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Accident Fallacy

a dicto simpliciter ad dictum secundum quid

(also known as: destroying the exception, dicto secundum quid ad dictum simpliciter, dicto simpliciter, converse accident, reverse accident, fallacy of the general rule, sweeping generalization)

Description: When an attempt is made to apply a general rule to all situations when clearly there are exceptions to the rule. Simplistic rules or laws rarely take into consideration legitimate exceptions, and to ignore these exceptions is to bypass reason to preserve the illusion of a perfect law.  People like simplicity and would often rather keep simplicity at the cost of rationality.

Logical Form:

X is a common and accepted rule.

Therefore, there are no exceptions to X.

Example #1:

I believe one should never deliberately hurt another person, that’s why I can never be a surgeon.

Explanation: Classifying surgery under “hurting” someone, is to ignore the obvious benefits that go with surgery.  These kinds of extreme views are rarely built on reason.

Example #2:

The Bible clearly says, “Thou shall not bear false witness.” Therefore, as a Christian, you better answer the door and tell our drunk neighbor with the shotgun, that his wife, whom he is looking to kill, is hiding in our basement. Otherwise, you are defying God himself!

Explanation: To assume any law, even divine, applies to every person, in every time, in every situation, even though not explicitly stated, is an assumption not grounded in evidence, and fallacious reasoning.

Exception: Stating the general rule when a good argument can be made that the action in question is a violation of the rule, would not be considered fallacious.

The Bible says, “Thou shall not murder,” therefore, as a Christian, you better put that chainsaw down and untie that little kid.

Tip: It is your right to question laws you don’t understand or laws with which you don’t agree. 


Bile, J. (1988). Propositional justification: another view. Contemporary Argumentation & Debate, 9, 54–62.

Registered User Comments

Sunday, February 26, 2017 - 03:10:06 AM
Hello Professor,
I think your Ex1 is a fallacy of Oversimplification, not Accident.
For me, Accident means treating as permanent a condition that may only be temporary.
I really confuse about your definition, please explain more!!!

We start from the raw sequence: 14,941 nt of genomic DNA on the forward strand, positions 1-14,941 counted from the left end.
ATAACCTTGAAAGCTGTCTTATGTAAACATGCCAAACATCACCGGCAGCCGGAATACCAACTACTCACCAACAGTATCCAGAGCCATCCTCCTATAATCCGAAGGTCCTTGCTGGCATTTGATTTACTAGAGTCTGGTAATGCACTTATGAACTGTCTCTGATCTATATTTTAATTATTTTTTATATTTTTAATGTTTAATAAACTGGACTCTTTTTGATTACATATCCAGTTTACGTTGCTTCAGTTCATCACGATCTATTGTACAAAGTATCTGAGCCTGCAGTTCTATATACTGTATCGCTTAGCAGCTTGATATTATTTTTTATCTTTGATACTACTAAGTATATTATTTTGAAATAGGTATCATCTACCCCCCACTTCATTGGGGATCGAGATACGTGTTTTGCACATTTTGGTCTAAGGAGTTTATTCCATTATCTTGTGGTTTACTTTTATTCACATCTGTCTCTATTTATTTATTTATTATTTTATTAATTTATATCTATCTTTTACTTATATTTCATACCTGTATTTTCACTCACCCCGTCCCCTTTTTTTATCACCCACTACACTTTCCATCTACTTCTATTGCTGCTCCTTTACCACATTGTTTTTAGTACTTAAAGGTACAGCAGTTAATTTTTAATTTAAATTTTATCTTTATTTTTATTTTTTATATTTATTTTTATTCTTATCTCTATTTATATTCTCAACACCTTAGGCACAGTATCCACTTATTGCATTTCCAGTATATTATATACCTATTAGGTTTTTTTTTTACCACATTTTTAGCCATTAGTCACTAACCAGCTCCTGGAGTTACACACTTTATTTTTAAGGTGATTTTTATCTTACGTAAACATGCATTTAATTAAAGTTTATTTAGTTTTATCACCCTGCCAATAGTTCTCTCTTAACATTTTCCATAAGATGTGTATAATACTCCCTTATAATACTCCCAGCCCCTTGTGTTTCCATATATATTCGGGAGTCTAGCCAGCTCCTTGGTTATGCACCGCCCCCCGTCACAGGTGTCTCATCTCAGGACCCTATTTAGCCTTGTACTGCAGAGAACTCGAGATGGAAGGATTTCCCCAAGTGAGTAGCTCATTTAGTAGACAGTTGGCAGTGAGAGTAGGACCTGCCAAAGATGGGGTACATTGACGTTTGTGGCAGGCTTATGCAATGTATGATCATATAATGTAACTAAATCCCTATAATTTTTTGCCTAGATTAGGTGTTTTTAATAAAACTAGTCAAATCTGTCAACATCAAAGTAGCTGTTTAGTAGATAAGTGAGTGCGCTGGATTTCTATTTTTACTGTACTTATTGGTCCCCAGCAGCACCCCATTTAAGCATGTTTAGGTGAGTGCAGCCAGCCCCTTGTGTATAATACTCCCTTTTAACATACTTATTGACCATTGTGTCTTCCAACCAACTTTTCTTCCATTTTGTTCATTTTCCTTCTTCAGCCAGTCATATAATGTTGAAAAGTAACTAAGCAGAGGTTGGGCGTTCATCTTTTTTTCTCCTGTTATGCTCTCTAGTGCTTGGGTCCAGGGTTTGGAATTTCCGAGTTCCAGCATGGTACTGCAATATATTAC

Thanks so much.

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Bo Bennett, PhD
Sunday, February 26, 2017 - 06:04:06 AM
The two fallacies are similar. Ignoring exceptions is, in a sense, oversimplification. This could be seen as a more specific form of that fallacy where an exception to a rule is ignored or overlooked.

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Saturday, December 17, 2016 - 02:21:09 PM
Example 2 isn't even remotely a correct example of what thou shalt not bear false witness entails. If a neighbor asks you a question or makes an assertion in which there is a truthful answer the commandment is not violated if an individual decides to not answer the question in the affirmative or a denial. This seems to be fallacious reasoning by implying the commandment only has two choices a person can make, that's a false dichotomy. Not answering or telling the neighbor "it is none of their business" or etc is also a viable response that is involved. You imply "thou shalt answer everything your neighbor asks you" is included in the definition of the commandment. It is not.

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Bo Bennett, PhD
Saturday, December 17, 2016 - 02:28:37 PM
Example 2 isn't even remotely a correct example of what thou shalt not bear false witness entails.
If this were Sunday school, you would have a good basis for an argument. However, the fictional characters in my fictional examples only need to make claims—they are often fallacious... thus the point of the example. Again, "I" don't imply anything... the character in the example is the one doing all the implying.

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